I for one have had focus peaking and zebras on at the same time, no problem. Fortunately the zebra feature is more elegant than in some Panasonic DSLM models where the screen may indeed "blink like all hell," as you put it.

As for the sound, well, may be a bit too early to tell but I haven't noticed any major issues so far with my two Røde Videomic Pros. But then again I almost always use an external audio recorder with any camera, and then mix the audio sources in post. So no biggie in my case. So far.

I'm slightly bummed that Sony didn't give us something better than AVCHD internally in this camera. I'm glad that they gave us clean HDMI out, though. You can bypass the internal AVCHD codec and record 8bit ProRes in 220 Mbit/s on an external recorder like the Atomos Ninja 2.

I haven't bought the Ninja yet, but I think getting one for this camera is an absolute no-brainer. Despite the fact that I'll need to come up with a rig of some sort. But I think a minimal rig, like a simple L-shaped handle with a hot shoe on top is still worth it.

If you plan on playing with the RX10 a while longer, I do hope you'll get your hands on a Ninja 2, too. I'm told the RX10 is much better with one.

As for comparing the RX10 to GH3, I think that's a bit unfair. The GH3 has a larger sensor and is an interchangeable lens camera to begin with, whereas the RX10 is an all-in-one design with a small sensor. Horses for courses, as they say.

Oh and BTW, a little bit of nit-picking in the end, if you don't mind;

"Wonder of wonders! Apple computers will now recognize and play back AVCHD files in QuickTime Pro."

At least Mountain Lion had no trouble in previewing the .MTS files in Quicktime X without transcoding. But when I moved away from the feline dynasty into the current Californian one, the .MTS files suddenly became strangers, like all the way to grey and green icon level.

So it's not really a wonder of wonders. Apple computers were in fact able to recognise and play back the AVCHD files in Quicktime before Mavericks appeared, and only lost it for a while during the early days of the Kaliphornian dynasty.

John M Flores said...

Just the considered opinion I was looking for. Thanks Kirk!

Ivan Singer said...

I think you had me at G6.

Just last year, you were writing about the same tests with your Sony A58, which is a $600 camera. Like the GH3, this is a $1200 1080p60 camera, with a fixed focal length and not even capable of a 4K video image. In a multi-camera setup, these cameras make a pretty pricey outfit.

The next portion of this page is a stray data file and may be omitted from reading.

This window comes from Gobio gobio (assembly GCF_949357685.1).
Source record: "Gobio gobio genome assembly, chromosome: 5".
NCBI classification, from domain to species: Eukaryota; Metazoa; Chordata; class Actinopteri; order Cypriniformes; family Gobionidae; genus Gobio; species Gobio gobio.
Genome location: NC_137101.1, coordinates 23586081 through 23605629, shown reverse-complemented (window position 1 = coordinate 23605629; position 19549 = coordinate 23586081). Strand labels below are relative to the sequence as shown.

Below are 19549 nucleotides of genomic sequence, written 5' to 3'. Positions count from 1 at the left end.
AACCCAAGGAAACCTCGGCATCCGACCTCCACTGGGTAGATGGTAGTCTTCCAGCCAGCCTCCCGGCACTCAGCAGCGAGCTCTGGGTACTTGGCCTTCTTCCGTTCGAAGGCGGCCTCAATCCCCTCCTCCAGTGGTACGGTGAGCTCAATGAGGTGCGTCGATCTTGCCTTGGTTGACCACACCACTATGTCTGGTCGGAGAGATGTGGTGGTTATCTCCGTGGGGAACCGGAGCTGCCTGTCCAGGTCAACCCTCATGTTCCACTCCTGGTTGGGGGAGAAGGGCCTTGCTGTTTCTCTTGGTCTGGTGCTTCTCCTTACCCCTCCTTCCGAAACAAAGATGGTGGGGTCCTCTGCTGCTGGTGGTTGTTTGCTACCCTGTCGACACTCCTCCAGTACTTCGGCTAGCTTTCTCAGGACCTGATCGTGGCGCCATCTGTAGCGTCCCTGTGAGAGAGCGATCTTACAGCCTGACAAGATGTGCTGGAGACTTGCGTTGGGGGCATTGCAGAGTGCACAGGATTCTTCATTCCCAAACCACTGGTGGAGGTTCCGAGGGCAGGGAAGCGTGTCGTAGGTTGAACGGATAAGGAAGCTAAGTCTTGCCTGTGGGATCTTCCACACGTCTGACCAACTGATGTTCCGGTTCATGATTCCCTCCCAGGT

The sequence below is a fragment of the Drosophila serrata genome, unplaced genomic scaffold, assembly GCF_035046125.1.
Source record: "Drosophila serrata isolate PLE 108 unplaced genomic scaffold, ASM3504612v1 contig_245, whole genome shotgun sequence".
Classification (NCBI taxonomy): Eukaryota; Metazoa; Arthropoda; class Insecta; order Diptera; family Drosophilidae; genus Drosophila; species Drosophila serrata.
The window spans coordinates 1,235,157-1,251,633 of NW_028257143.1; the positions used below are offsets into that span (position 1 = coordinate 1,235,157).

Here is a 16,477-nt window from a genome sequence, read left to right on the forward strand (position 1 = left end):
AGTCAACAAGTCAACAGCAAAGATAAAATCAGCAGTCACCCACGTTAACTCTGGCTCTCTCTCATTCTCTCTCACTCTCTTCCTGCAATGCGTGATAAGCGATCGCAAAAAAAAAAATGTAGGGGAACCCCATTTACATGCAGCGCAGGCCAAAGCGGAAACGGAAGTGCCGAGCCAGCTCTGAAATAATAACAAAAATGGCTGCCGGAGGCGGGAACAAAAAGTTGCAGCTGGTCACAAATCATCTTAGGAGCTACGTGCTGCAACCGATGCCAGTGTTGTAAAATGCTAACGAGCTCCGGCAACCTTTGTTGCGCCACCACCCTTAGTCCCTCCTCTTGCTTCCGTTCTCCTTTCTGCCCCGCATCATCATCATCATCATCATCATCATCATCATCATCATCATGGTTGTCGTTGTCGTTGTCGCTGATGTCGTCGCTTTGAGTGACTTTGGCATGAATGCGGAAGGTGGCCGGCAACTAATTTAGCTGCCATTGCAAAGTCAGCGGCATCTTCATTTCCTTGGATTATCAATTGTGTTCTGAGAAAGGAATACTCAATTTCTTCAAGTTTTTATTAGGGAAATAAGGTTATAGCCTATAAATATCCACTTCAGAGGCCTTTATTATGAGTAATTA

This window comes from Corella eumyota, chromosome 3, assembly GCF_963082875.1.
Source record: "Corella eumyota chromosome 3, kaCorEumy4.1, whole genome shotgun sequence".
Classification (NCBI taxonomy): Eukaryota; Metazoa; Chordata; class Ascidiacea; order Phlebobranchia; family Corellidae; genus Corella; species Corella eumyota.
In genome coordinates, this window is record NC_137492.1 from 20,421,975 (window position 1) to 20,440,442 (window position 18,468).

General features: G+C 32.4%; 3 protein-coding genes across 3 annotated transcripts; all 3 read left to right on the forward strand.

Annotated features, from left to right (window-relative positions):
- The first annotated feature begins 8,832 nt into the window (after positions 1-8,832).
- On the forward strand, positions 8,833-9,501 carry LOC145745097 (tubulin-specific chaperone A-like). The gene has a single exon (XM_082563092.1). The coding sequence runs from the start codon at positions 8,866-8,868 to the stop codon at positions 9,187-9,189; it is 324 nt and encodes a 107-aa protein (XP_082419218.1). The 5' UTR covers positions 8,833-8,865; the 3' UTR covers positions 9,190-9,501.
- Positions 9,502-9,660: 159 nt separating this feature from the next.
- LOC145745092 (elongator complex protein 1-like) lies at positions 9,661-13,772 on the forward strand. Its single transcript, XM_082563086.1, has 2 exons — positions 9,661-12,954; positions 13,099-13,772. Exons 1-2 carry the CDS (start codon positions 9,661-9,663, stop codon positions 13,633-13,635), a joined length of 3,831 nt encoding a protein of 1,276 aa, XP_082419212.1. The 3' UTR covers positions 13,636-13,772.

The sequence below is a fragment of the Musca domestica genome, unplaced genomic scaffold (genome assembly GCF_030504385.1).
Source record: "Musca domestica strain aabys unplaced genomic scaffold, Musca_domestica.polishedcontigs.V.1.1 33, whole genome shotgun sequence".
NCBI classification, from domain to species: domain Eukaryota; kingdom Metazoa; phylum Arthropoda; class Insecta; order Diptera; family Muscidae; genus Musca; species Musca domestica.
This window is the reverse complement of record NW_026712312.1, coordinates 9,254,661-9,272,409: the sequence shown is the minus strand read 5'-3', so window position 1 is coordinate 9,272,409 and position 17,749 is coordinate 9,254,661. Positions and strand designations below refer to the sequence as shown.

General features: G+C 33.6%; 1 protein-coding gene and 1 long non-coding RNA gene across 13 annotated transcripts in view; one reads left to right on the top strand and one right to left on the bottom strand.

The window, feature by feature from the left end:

RFS said...

For me, the question is becoming 'if I want to shoot video, why don't I just buy at darn camcorder and be done with it?" It seems like for $1200 you can buy a fairly decent video camera and not have to put up with the drawbacks of DSLR-style video. Or are you trying to say that this little guy is the ideal bridge between them?

Kirk Tuck said...

Hi RFS. Put a little thought into this. All the video cameras in the same price range have tiny sensors which means there's very little depth of field control. The much, much smaller sensors also mean more noise (all other things being equal) and in that price range there are no advantages to stand alone video cameras such as XLR connectors and all the other production touches. At least with the Sony you get a lot of production features the ability (with an adapter) to get XLR mic connectors and really clean audio pre-amps, etc. as well as one of the best bridge cameras ever built. I'd say that's a lot different.

Anonymous said...

RFS: What Kirk said, plus it's not just about the size of the sensor, it's about how the sensor and the processing engine are doing the job of capturing and processing the video signal.

In practise it means the RX10 gives you better video than most dSLRs, full frame or smaller. The footage is sharper and has clearly less aliasing and moire than all but just two or so dSLRs, which don't do line skipping, either, but cost much more. Especially with similar lens reach.

The AVCHD codec is the Achilles heel of the RX10, (mostly when shooting scenes with a lot of movement), but as noted earlier, one can minimise that by adding an external recorder. Plus, you'll get a fairly decent photo camera, too, as a bonus.

You'd have hard time finding a camcorder for $1200 or less that can do the same or more. You might have to go for the new, just released 4K camcorder from Sony ($2k), albeit it doesn't have as nice a lens as the RX10.

Joe V said...

Good article, Kirk. I would comment regarding using mirrorless cameras, like the GH3 and G6, for video instead of a dedicated camcorder, that to me the main advantage is interchangeable lenses and, especially with micro-4/3, being able to choose from a large selection of film-era SLR lenses, via adapters, that can lend a very cinematic look.

christophe said...

Nice article. I noticed you mentioned the A77. I have one. I like the camera a lot. I know the menu, the profiles, the trics,... thus the Rx10 certainly appeals to me. It fixes the apparent weakness of an A77: lack of detail in wide landscape shots.

So I wonder, how would they go together? the A77 for shallow DOF shots (flowers, birds,..) and the Rx for wide shots.
Or is the IQ simply too different to mix them...
tnx upfront!

alfred said...

Today's cameras toss around the term "HD Video" left and right. And it might seem like there isn't a lot of difference between one camera and another but there is.

Atomos External Recorder